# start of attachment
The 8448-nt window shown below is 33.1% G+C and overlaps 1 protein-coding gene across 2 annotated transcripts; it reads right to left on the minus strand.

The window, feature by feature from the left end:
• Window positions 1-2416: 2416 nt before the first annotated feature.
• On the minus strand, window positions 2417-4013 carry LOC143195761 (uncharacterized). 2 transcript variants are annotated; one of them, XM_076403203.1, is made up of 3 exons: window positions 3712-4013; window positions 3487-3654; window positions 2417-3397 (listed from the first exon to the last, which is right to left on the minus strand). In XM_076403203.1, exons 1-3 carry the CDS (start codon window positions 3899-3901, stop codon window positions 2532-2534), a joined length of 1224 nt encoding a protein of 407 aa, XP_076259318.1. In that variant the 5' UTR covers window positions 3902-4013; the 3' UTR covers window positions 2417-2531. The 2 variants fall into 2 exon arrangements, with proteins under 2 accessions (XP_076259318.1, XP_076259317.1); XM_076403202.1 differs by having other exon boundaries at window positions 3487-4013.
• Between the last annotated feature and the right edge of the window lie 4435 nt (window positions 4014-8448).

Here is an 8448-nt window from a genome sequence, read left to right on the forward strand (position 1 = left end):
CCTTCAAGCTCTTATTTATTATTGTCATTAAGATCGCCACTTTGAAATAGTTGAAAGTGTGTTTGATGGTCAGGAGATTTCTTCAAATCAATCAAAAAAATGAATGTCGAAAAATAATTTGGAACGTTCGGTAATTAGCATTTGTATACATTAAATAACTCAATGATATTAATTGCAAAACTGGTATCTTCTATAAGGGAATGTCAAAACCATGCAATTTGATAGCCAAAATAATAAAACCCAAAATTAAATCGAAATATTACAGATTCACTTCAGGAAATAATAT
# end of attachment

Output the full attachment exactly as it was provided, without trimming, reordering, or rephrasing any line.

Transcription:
The 8448-nt window shown below is 33.1% G+C and overlaps 1 protein-coding gene across 2 annotated transcripts; it reads right to left on the minus strand.

The window, feature by feature from the left end:
• Window positions 1-2416: 2416 nt before the first annotated feature.
• On the minus strand, window positions 2417-4013 carry LOC143195761 (uncharacterized). 2 transcript variants are annotated; one of them, XM_076403203.1, is made up of 3 exons: window positions 3712-4013; window positions 3487-3654; window positions 2417-3397 (listed from the first exon to the last, which is right to left on the minus strand). In XM_076403203.1, exons 1-3 carry the CDS (start codon window positions 3899-3901, stop codon window positions 2532-2534), a joined length of 1224 nt encoding a protein of 407 aa, XP_076259318.1. In that variant the 5' UTR covers window positions 3902-4013; the 3' UTR covers window positions 2417-2531. The 2 variants fall into 2 exon arrangements, with proteins under 2 accessions (XP_076259318.1, XP_076259317.1); XM_076403202.1 differs by having other exon boundaries at window positions 3487-4013.
• Between the last annotated feature and the right edge of the window lie 4435 nt (window positions 4014-8448).

Here is an 8448-nt window from a genome sequence, read left to right on the forward strand (position 1 = left end):
CCTTCAAGCTCTTATTTATTATTGTCATTAAGATCGCCACTTTGAAATAGTTGAAAGTGTGTTTGATGGTCAGGAGATTTCTTCAAATCAATCAAAAAAATGAATGTCGAAAAATAATTTGGAACGTTCGGTAATTAGCATTTGTATACATTAAATAACTCAATGATATTAATTGCAAAACTGGTATCTTCTATAAGGGAATGTCAAAACCATGCAATTTGATAGCCAAAATAATAAAACCCAAAATTAAATCGAAATATTACAGATTCACTTCAGGAAATAATAT